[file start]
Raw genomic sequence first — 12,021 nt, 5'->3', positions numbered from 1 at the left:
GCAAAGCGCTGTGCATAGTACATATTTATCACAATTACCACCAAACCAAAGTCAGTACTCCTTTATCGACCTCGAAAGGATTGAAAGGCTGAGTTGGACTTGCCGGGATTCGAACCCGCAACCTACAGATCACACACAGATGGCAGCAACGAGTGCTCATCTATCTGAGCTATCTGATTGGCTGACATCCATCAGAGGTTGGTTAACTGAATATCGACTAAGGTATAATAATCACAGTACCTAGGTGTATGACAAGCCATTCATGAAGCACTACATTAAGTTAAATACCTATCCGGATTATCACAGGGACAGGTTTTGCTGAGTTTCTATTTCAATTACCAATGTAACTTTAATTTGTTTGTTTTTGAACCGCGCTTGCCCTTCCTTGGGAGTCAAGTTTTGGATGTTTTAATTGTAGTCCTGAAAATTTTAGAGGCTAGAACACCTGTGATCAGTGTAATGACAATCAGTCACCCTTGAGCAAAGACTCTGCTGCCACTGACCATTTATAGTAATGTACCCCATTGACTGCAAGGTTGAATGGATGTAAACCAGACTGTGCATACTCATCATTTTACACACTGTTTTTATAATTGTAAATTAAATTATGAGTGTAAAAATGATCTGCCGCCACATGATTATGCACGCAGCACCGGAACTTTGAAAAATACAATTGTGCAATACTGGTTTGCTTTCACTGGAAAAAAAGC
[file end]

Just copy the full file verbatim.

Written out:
Raw genomic sequence first — 12,021 nt, 5'->3', positions numbered from 1 at the left:
GCAAAGCGCTGTGCATAGTACATATTTATCACAATTACCACCAAACCAAAGTCAGTACTCCTTTATCGACCTCGAAAGGATTGAAAGGCTGAGTTGGACTTGCCGGGATTCGAACCCGCAACCTACAGATCACACACAGATGGCAGCAACGAGTGCTCATCTATCTGAGCTATCTGATTGGCTGACATCCATCAGAGGTTGGTTAACTGAATATCGACTAAGGTATAATAATCACAGTACCTAGGTGTATGACAAGCCATTCATGAAGCACTACATTAAGTTAAATACCTATCCGGATTATCACAGGGACAGGTTTTGCTGAGTTTCTATTTCAATTACCAATGTAACTTTAATTTGTTTGTTTTTGAACCGCGCTTGCCCTTCCTTGGGAGTCAAGTTTTGGATGTTTTAATTGTAGTCCTGAAAATTTTAGAGGCTAGAACACCTGTGATCAGTGTAATGACAATCAGTCACCCTTGAGCAAAGACTCTGCTGCCACTGACCATTTATAGTAATGTACCCCATTGACTGCAAGGTTGAATGGATGTAAACCAGACTGTGCATACTCATCATTTTACACACTGTTTTTATAATTGTAAATTAAATTATGAGTGTAAAAATGATCTGCCGCCACATGATTATGCACGCAGCACCGGAACTTTGAAAAATACAATTGTGCAATACTGGTTTGCTTTCACTGGAAAAAAAGC